Inadequate Appraisal – No Charitable Deduction

In Huda T. Scheidelman et al. v. Commissioner; T.C. Memo. 2010-151; No. 15171-08 (14 Jul 2010), the Tax Court considered a transfer of a façade easement by the taxpayer to the National Architectural Trust (NAT). Because the appraisal was not sufficient, the deduction was denied.

Ms. Scheidelman purchased property in Brooklyn, NY on Vanderbilt Avenue in 1997. The home is in the Fort Greene Historic District. Because the Historic District is registered with the National Park Service (NPS), homes within its boundaries may qualify for donations of façade easements.

NAT periodically conducted seminars in the area for homeowners to encourage them to make conservation easement donations. Ms. Scheidelman employed CPA John Somoza and he attended a NAT seminar. After contacts with NAT development staff, Ms. Scheidelman decided to make the façade easement donation on her home. Under the rules established with NAT, there was also a requirement to make a cash donation for 10% of the easement value.

Ms. Scheidelman and CPA Somoza began the lengthy process to obtain NPS and bank approvals, secure an appraisal and claim the charitable deduction on her tax return. They initially sought approval from two mortgage holders for the gift of the façade easement. She also executed National Park Service Form 10-168, Historic Preservation Certification Application Part I – Evaluation of Significance. The NPS determined that her home is a “certified historic structure” and qualifies for the façade easement deduction.

Appraiser Michael Drazner then was employed to determine the value of the property. He found that the fair market value was $1,015,000. Because in his view the IRS permitted façade easement deductions from 10% to 15% of value, he calculated the reduced value as $115,000 by multiplying the fair market value by 11.33%.

CPA Somoza filed taxpayer’s tax returns and deducted the $115,000 over years 2004, 2005 and 2006. Ms. Scheidelman did not take a deduction for the cash payment of $9,275. The tax returns did include Form 8283 with the signature by the charity and by appraiser Drazner.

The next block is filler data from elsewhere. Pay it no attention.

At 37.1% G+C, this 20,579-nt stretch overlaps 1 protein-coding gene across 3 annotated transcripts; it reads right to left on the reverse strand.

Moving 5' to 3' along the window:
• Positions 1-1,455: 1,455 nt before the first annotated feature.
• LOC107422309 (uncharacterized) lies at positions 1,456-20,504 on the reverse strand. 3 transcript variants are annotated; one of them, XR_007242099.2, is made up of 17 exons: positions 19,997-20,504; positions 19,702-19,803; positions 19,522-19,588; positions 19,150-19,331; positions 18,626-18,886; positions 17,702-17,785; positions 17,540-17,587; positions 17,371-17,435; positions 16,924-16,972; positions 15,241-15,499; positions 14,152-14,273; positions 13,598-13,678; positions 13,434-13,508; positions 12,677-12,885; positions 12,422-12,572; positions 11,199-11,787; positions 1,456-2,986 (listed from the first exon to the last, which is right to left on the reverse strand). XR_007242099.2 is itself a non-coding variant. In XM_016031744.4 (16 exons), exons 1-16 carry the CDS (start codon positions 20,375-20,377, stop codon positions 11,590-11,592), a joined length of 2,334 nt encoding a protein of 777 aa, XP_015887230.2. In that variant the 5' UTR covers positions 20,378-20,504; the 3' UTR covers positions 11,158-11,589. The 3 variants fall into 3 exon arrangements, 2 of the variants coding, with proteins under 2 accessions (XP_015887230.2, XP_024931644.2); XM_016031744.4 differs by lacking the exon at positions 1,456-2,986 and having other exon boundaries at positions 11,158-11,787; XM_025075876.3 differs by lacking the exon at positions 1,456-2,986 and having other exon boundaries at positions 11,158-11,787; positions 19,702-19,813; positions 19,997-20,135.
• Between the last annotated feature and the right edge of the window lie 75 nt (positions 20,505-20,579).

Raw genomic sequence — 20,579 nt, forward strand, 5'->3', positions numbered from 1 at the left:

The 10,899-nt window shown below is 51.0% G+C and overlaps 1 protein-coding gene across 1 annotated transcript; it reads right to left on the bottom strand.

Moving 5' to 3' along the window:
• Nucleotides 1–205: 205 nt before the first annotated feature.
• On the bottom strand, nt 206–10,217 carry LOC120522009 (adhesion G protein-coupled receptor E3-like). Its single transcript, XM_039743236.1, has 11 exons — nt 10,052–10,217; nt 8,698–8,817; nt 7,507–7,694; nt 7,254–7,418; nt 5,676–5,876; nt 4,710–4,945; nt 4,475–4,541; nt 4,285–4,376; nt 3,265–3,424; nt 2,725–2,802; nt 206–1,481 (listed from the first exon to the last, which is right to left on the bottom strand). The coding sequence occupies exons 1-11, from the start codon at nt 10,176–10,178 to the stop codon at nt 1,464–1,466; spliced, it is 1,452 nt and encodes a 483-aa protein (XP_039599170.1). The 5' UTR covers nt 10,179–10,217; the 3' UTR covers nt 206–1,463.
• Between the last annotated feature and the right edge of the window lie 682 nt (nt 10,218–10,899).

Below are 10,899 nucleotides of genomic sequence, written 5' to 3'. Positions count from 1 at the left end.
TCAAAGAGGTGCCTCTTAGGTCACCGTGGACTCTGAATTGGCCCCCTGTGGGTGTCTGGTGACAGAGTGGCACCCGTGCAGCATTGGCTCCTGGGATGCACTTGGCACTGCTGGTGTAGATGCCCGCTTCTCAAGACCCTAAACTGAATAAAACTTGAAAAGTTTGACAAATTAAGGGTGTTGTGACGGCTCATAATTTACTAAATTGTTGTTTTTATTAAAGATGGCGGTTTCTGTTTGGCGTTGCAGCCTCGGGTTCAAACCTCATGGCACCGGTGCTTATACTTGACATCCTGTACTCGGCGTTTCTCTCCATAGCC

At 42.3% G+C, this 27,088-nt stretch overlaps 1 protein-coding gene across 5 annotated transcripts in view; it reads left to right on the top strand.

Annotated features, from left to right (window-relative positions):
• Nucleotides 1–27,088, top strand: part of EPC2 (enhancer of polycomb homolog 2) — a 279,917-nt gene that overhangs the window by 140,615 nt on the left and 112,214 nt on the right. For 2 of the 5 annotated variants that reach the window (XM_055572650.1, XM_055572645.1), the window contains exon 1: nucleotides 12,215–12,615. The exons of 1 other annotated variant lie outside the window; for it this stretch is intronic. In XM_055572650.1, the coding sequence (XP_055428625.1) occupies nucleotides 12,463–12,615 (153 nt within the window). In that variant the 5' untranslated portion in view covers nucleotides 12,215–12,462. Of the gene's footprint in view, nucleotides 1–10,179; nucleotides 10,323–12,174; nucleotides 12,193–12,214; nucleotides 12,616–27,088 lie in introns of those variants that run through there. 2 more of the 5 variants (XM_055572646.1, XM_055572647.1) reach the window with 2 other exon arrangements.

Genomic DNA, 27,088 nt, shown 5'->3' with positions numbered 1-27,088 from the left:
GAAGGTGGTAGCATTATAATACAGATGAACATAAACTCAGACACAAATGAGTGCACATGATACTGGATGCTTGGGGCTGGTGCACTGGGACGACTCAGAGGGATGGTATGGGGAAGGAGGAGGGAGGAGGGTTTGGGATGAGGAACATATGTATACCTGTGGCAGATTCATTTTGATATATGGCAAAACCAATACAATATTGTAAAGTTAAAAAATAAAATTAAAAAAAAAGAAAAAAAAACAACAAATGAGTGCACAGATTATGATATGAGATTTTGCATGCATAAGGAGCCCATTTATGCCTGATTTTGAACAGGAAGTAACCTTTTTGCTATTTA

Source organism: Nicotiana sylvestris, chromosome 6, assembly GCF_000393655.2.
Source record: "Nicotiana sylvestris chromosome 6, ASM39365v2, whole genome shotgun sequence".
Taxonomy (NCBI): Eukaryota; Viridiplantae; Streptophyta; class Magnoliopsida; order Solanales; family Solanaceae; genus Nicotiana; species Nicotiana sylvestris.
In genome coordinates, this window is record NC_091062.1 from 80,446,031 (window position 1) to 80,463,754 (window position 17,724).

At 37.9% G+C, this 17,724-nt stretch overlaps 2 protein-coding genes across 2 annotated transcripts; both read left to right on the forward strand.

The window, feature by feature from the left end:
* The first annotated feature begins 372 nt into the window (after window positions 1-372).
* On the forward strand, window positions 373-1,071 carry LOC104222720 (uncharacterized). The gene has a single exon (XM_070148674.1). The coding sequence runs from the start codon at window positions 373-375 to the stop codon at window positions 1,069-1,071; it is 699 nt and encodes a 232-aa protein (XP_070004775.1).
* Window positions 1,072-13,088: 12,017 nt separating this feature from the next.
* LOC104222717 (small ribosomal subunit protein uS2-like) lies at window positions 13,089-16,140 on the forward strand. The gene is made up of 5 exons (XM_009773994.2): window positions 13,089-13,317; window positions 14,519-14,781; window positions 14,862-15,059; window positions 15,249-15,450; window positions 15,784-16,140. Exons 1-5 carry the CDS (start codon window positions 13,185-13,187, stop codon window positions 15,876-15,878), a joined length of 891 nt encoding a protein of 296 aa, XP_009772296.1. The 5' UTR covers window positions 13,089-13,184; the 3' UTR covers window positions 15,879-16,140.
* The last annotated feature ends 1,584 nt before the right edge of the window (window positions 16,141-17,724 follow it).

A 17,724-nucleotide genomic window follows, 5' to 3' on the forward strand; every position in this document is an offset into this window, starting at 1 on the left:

The IRS denied the deduction and claimed that it failed to meet the requirements of Reg. 1.170A-13(c). Under that subsection, the appraisal must include “the method of valuation” and “the specific basis for the valuation.”

The IRS noted that multiplying value by a percentage is not a specific method as required by the regulation. In addition, the Drazner report did not describe the property, did not include the terms of the easement, did not include the required statement that it was prepared for income tax purposes and failed to show the specific basis for the valuation.

The taxpayer did not dispute those claims by the IRS, but maintained that the deduction should be permitted because the appraisal was in substantial compliance with the regulations.

The court noted that appraisals must use a “before and after” method. The appropriate method for appraising a façade easement is to determine the fair market value under the highest and best use test without the easement and then to apply the same standard with the easement. The difference between the before and after value is the charitable deduction. The Tax Court noted that a percentage of fair market value method “can not constitute a method of valuation as contemplated” under the regulations.

Because there was no appropriate method and no specific basis for determining the charitable deduction, it was denied.

With respect to the cash payment of $9,275, there was no substantiation to show whether there was a “quid pro quo” that would reduce the deduction amount. Therefore, this amount was also deemed not substantiated and thus not deductible.

Because Ms. Scheidelman relied on CPA Somoza and Appraiser Drazner, there was no assessment of the accuracy-related penalty. She was not a tax expert and therefore was entitled to rely in good faith on her professional advisors.